A subcontractor, SCC Construction Ltd, raised a number of invoices against the head contractor, Medlock Projects Ltd. The invoices were not paid and SCC presented a winding-up petition against Medlock to the court. Medlock Projects applied to restrain advertisement of the winding up petition. The unpaid invoices were for £51,642 but SCC accepted that £5,803 was not properly included as a debt and therefore reduced the debt for the petition to £46,559.
The debt was based on invoices raised in respect of three sites: Congelton, Catterick and phone masts at ConvaTec. The invoices were served after Medlock had served a withholding notice in respect of the Congelton contract only.
After the withholding notice was served, the parties met to discuss the various contracts between them. The result of these discussions were two agreements where Medlock Project Developments Ltd agreed to pay SCC £75,000 in respect of the Congleton contract. The second instalment of the settlement sums under this agreement was not paid.
1 Were the debts bona fide disputed on substantial grounds;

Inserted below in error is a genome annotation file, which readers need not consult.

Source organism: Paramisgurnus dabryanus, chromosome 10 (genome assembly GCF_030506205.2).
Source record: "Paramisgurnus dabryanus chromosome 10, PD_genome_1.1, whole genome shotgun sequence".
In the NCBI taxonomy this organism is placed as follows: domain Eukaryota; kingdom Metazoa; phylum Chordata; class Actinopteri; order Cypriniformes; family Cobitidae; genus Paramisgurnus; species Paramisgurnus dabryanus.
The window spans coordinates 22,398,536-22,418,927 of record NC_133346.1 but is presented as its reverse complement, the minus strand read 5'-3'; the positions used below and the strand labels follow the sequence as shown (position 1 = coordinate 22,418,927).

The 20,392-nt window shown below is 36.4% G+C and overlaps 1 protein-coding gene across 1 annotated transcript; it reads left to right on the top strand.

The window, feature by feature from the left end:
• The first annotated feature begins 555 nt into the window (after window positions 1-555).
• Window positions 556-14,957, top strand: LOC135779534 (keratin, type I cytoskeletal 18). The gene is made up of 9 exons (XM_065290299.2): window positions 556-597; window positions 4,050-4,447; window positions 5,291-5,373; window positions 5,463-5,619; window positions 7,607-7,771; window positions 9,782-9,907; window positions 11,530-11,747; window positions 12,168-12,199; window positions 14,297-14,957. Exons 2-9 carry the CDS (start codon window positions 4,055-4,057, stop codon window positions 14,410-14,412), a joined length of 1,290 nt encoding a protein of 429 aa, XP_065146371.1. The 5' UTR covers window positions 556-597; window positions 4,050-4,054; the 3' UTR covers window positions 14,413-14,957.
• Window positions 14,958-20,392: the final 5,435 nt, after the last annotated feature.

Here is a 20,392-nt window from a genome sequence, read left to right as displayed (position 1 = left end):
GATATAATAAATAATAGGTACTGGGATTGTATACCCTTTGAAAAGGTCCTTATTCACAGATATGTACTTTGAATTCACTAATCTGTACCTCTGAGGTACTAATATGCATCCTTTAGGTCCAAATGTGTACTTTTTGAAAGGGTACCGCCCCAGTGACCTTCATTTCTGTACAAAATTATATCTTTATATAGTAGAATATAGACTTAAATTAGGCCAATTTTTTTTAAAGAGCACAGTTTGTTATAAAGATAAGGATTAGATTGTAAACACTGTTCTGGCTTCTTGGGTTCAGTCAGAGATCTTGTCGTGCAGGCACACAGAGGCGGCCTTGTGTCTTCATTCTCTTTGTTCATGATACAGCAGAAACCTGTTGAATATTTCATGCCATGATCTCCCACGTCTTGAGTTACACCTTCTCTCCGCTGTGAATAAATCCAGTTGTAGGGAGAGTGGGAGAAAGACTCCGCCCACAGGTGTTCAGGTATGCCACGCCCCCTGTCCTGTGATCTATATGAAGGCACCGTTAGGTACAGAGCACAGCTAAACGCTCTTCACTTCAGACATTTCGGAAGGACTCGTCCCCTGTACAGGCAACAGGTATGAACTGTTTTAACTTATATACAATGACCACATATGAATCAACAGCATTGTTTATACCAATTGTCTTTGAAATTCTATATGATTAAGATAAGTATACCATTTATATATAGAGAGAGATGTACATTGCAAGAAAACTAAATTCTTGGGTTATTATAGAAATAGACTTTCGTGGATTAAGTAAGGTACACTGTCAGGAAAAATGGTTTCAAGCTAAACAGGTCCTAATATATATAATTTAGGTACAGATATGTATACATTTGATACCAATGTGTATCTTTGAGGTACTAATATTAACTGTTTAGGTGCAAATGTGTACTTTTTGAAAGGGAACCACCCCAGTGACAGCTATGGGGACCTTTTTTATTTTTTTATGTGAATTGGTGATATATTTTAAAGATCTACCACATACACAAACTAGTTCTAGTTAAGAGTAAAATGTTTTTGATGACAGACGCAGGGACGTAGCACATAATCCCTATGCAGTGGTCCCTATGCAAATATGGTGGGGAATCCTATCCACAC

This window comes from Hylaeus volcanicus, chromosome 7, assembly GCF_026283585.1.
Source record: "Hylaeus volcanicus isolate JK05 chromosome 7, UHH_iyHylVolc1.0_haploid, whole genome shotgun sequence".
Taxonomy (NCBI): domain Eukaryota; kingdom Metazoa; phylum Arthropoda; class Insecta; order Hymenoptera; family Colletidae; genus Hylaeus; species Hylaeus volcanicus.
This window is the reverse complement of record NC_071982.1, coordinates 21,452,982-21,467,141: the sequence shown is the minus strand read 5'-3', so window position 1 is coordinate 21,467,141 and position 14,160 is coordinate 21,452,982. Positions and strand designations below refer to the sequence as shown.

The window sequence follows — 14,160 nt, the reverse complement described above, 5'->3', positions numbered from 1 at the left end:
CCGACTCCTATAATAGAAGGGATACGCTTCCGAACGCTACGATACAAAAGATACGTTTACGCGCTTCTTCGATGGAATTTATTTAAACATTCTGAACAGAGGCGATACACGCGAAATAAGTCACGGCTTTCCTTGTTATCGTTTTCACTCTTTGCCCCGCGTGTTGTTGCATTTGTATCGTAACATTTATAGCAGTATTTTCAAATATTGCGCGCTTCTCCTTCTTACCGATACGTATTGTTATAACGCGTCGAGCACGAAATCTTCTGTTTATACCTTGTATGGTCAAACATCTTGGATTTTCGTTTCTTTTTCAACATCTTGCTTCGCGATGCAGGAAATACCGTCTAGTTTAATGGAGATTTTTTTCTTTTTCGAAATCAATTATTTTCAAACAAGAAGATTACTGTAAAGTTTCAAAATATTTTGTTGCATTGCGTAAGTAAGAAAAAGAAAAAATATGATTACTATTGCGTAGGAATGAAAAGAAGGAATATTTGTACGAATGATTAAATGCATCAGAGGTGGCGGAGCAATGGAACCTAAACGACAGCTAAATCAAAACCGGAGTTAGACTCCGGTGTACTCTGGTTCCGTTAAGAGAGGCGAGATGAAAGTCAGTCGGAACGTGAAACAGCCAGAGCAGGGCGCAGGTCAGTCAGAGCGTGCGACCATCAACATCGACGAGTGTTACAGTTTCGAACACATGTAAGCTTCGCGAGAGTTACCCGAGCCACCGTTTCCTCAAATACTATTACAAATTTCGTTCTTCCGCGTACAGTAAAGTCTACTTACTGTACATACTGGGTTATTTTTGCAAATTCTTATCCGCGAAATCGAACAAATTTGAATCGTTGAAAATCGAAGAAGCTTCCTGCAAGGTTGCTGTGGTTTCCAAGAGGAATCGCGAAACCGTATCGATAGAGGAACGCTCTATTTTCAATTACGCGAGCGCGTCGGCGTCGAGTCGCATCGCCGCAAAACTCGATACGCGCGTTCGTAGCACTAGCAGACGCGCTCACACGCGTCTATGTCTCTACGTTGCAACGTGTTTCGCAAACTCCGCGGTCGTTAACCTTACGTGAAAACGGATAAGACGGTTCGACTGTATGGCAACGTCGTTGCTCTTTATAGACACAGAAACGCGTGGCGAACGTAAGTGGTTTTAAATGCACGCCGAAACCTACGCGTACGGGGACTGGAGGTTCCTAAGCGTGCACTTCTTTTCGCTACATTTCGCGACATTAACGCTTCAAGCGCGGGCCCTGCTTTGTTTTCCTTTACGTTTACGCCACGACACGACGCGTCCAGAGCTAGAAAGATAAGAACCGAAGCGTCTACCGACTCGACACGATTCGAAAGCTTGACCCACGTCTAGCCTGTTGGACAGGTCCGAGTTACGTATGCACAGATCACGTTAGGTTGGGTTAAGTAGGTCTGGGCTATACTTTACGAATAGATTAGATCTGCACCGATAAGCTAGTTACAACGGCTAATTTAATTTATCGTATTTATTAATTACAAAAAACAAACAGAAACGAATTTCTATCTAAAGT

2 Were there cross-claims that Medlock had not yet been able to litigate that would exceed the amount of the petition debt.
The application was dismissed. The agreements signed between the parties after their discussions were contracts between Medlock and SCC, although payment was to be made by a company associated with Medlock. In addition, the two agreements did not apply to the other two contracts.
The dispute as to the claim and cross-claims did not have any genuine prospect of success and it was clear that the parties were settling all their disputes in their agreements on the Congleton contract.
The contracts all fell within the Construction Act as they incorporated Medlock’s standard terms of contract. Therefore Section 111’s requirements of a withholding notice applied. Middleton was aware of the need for a withholding notice as they had served one in relation to Congleton but did not serve one under the other contracts.
The absence of a withholding notice supported the judge’s conclusion that the cross-claims were not substantial and serious claims that Medlock had in mind irrespective of the current winding-up proceedings. They had been thought of as a last resort and not advanced until the threat of winding-up proceedings were already very much to the fore.
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In order for an application to strike out a winding up petition to be successful, the dispute had to be a genuine one on substantial grounds and the cross-claim has to be one which is a bona fide cross-claim which has a genuine prospect of success. This case emphasises the importance of compliance with Section 111’s withholding notice provisions for contracts subject to the provisions of the Construction Act. If these provisions are not complied with, it will support the conclusion that any possible cross-claims will not be considered genuine.